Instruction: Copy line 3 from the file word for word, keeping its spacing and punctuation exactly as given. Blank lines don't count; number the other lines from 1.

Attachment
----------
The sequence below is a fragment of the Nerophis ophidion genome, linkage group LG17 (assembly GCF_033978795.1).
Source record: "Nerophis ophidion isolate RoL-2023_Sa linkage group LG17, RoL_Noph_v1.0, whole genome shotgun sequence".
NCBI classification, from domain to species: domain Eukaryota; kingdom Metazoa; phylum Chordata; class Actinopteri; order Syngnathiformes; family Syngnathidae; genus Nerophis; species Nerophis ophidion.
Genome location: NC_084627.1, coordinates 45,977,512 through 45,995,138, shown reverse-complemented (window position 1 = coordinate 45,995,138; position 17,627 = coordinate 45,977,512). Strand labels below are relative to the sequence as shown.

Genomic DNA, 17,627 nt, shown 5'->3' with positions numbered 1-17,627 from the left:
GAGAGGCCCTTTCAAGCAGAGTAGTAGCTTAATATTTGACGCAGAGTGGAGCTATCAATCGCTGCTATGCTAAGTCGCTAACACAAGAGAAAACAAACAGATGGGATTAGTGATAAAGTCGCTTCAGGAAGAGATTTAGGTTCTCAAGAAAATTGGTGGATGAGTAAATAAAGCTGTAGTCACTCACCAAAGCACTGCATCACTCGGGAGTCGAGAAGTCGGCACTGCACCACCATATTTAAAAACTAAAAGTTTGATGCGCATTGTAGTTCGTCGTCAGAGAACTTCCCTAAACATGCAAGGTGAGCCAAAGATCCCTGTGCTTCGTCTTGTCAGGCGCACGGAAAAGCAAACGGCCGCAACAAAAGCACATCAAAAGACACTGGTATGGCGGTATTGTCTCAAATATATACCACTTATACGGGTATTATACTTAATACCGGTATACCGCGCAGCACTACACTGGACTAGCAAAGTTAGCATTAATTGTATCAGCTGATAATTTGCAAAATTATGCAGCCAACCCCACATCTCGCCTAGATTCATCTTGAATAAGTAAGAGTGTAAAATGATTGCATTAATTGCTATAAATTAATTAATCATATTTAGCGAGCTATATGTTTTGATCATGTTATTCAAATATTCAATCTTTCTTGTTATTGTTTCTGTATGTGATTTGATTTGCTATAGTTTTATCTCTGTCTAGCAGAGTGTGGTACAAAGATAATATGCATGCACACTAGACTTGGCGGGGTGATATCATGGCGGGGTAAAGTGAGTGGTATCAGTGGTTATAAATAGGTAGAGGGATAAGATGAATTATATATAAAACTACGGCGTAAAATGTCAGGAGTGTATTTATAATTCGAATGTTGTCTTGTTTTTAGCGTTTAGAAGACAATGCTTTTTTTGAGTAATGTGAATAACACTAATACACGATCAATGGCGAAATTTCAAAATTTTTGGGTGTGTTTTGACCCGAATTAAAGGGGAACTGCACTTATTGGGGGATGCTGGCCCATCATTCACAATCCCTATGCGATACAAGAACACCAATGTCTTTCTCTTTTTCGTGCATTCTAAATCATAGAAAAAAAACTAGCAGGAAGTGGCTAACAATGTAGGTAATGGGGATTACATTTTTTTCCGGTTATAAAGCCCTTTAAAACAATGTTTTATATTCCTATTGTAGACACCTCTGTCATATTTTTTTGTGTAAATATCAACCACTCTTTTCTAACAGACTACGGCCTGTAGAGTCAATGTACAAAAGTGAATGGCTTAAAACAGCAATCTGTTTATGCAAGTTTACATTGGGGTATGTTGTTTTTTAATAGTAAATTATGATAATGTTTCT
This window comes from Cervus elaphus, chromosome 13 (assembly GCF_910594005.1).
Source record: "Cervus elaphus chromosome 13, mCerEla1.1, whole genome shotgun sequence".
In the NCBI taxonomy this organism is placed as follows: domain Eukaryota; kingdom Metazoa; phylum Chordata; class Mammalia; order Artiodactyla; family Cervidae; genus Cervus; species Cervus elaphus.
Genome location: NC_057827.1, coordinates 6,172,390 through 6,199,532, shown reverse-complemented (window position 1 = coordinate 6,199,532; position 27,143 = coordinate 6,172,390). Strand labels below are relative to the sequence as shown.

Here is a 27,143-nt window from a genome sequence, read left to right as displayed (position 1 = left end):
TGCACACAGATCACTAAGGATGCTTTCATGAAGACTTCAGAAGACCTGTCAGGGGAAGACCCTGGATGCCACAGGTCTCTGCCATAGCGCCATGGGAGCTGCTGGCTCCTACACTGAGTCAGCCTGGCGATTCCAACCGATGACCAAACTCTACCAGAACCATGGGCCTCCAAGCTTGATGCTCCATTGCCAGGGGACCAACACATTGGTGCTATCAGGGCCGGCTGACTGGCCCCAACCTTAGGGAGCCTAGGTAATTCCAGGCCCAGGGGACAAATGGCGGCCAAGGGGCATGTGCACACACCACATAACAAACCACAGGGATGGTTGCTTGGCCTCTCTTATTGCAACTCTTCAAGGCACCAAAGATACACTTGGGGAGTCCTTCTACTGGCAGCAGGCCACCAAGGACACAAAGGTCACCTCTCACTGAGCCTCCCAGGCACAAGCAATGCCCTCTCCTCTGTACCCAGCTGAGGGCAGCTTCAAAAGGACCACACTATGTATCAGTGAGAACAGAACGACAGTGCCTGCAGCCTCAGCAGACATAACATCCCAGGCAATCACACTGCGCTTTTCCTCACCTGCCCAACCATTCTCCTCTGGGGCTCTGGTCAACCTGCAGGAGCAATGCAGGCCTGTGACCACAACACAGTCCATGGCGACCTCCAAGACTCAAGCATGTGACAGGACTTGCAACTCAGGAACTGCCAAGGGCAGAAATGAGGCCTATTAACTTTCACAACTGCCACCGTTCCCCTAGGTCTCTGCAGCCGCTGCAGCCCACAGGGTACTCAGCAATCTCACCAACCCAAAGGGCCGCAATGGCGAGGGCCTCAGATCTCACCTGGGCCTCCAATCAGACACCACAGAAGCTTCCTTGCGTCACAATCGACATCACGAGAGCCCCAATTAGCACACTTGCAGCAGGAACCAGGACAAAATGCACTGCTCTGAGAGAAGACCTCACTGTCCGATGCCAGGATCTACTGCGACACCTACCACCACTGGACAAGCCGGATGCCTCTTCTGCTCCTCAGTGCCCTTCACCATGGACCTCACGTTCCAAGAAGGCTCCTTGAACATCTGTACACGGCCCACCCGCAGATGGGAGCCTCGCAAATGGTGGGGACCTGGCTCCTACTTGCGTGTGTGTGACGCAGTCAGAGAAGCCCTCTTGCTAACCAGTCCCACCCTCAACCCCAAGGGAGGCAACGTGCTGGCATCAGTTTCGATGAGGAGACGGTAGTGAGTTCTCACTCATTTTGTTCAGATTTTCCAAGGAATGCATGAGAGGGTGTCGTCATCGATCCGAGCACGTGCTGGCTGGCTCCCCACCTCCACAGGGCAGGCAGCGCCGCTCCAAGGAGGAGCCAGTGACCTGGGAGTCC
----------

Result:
NCBI classification, from domain to species: domain Eukaryota; kingdom Metazoa; phylum Chordata; class Actinopteri; order Syngnathiformes; family Syngnathidae; genus Nerophis; species Nerophis ophidion.